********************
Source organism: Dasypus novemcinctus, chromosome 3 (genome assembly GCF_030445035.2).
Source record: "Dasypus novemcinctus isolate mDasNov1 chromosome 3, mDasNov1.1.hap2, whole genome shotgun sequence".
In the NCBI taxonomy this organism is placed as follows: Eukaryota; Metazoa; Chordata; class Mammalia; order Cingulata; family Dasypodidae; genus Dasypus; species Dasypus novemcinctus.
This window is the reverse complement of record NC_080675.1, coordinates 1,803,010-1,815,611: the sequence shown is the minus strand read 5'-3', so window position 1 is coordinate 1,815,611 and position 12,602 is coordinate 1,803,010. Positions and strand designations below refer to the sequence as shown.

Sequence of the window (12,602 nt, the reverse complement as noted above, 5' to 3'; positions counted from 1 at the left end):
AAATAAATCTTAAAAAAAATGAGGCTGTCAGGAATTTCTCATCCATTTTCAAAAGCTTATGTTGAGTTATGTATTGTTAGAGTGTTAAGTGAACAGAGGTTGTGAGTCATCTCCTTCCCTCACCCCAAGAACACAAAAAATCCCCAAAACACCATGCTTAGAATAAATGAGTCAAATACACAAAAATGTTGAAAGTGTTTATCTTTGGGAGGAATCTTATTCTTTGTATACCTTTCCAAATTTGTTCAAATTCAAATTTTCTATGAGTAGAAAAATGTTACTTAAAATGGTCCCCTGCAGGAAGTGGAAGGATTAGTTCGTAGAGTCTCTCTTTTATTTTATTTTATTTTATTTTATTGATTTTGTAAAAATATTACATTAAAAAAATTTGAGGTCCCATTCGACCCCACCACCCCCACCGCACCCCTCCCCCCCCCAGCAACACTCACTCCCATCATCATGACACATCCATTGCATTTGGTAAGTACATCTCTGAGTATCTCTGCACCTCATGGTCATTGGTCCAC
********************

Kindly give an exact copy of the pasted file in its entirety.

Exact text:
Source organism: Dasypus novemcinctus, chromosome 3 (genome assembly GCF_030445035.2).
Source record: "Dasypus novemcinctus isolate mDasNov1 chromosome 3, mDasNov1.1.hap2, whole genome shotgun sequence".
In the NCBI taxonomy this organism is placed as follows: Eukaryota; Metazoa; Chordata; class Mammalia; order Cingulata; family Dasypodidae; genus Dasypus; species Dasypus novemcinctus.
This window is the reverse complement of record NC_080675.1, coordinates 1,803,010-1,815,611: the sequence shown is the minus strand read 5'-3', so window position 1 is coordinate 1,815,611 and position 12,602 is coordinate 1,803,010. Positions and strand designations below refer to the sequence as shown.

Sequence of the window (12,602 nt, the reverse complement as noted above, 5' to 3'; positions counted from 1 at the left end):
AAATAAATCTTAAAAAAAATGAGGCTGTCAGGAATTTCTCATCCATTTTCAAAAGCTTATGTTGAGTTATGTATTGTTAGAGTGTTAAGTGAACAGAGGTTGTGAGTCATCTCCTTCCCTCACCCCAAGAACACAAAAAATCCCCAAAACACCATGCTTAGAATAAATGAGTCAAATACACAAAAATGTTGAAAGTGTTTATCTTTGGGAGGAATCTTATTCTTTGTATACCTTTCCAAATTTGTTCAAATTCAAATTTTCTATGAGTAGAAAAATGTTACTTAAAATGGTCCCCTGCAGGAAGTGGAAGGATTAGTTCGTAGAGTCTCTCTTTTATTTTATTTTATTTTATTTTATTGATTTTGTAAAAATATTACATTAAAAAAATTTGAGGTCCCATTCGACCCCACCACCCCCACCGCACCCCTCCCCCCCCCAGCAACACTCACTCCCATCATCATGACACATCCATTGCATTTGGTAAGTACATCTCTGAGTATCTCTGCACCTCATGGTCATTGGTCCAC